At the Law and Liberty Blog, my George Mason colleague Michael Greve has posted an insightful commentary on my forthcoming article analyzing the proper meaning of “proper.” Michael agrees with my conclusion that the individual health insurance mandate was improper, but takes issue with some of my reasoning:
My colleague Ilya Somin has penned a good piece on “The Individual Mandate and the Proper Meaning of ‘Proper’,” arguing that Chief Justice John Roberts’ opinion in NFIB v. Sebelius has “moved our jurisprudence closer to the proper meaning of proper.” Moreover, the Chief was right to conclude that the notorious individual mandate flunks a proper “proper” test. I agree with that assessment and much else in Ilya’s instructive article, though perhaps for somewhat different reasons.
The basic proposition is that “proper” in the Necessary and Proper Clause must have some independent meaning (independent, that is, from “necessary”). A “minimalistic” reading of “proper,” Ilya writes, holds that Congress may not pass laws that imply a limitless understanding of congressional powers, or which would render large parts of the Constitution redundant. (In other words, a constitutional interpretation that can’t handle broccoli must be wrong.) A broader reading, advocated by a scholars’ amicus brief in NFIB v. Sebelius… and suggested twice in Chief Justice Roberts’ opinion, picks up John Marshall’s M’Culloch suggestion that the Necessary and Proper Clause encompasses “incidental” powers but not “great substantive and independent” ones. A power to impose mandates (the argument concludes) flunks that test.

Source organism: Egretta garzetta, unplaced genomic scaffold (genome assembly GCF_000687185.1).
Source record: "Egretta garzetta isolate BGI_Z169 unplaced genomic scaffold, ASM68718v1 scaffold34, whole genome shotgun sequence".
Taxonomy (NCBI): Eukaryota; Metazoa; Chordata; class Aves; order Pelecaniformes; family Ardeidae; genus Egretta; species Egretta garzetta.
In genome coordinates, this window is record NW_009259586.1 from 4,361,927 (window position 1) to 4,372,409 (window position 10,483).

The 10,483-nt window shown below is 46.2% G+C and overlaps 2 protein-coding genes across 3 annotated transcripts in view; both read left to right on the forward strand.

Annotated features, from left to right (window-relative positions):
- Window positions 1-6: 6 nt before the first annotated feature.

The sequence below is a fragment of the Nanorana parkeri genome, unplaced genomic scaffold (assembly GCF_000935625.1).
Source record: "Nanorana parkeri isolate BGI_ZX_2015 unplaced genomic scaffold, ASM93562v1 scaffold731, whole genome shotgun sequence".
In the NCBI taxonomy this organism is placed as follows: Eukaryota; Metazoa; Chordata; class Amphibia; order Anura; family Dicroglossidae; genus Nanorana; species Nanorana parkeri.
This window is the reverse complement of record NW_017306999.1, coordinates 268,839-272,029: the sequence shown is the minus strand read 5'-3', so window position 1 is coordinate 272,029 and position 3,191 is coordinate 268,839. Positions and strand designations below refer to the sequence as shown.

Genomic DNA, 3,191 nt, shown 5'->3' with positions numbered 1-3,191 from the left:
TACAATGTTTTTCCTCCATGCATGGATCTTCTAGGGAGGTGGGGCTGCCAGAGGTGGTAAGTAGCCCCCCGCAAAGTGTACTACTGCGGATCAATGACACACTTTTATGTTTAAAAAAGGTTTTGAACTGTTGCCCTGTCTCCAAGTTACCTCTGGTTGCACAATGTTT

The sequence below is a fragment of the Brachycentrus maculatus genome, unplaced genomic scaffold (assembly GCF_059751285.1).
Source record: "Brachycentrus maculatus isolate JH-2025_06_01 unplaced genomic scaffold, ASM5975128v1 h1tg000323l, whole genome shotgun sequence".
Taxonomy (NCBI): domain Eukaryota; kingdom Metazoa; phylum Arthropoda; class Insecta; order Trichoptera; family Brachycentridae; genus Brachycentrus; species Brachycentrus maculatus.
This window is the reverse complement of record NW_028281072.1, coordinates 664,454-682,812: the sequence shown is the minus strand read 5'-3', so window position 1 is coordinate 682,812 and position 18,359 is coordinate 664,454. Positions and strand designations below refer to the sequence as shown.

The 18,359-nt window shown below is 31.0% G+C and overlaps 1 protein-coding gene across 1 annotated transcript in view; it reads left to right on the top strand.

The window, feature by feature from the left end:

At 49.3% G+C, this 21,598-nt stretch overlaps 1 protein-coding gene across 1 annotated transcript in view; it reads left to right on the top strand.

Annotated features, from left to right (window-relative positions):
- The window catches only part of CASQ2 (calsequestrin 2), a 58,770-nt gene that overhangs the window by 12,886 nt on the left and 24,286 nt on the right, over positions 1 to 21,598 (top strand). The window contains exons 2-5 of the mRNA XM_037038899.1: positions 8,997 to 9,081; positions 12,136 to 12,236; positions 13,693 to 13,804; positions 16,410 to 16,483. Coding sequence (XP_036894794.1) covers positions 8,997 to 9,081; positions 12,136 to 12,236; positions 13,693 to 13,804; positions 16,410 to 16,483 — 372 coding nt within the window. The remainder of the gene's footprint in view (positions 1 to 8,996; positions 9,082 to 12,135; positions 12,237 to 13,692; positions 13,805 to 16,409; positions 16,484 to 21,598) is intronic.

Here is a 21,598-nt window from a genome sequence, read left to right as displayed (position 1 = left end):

I’m not entirely happy with either formulation. The “minimalistic” reading simply restates the principle of limited and enumerated powers, which would control (and since at least Gibbons v. Ogden has controlled) even without “proper.” And the broader reading rests on a distinction that to my mind was suspect the day it was announced. (Nobody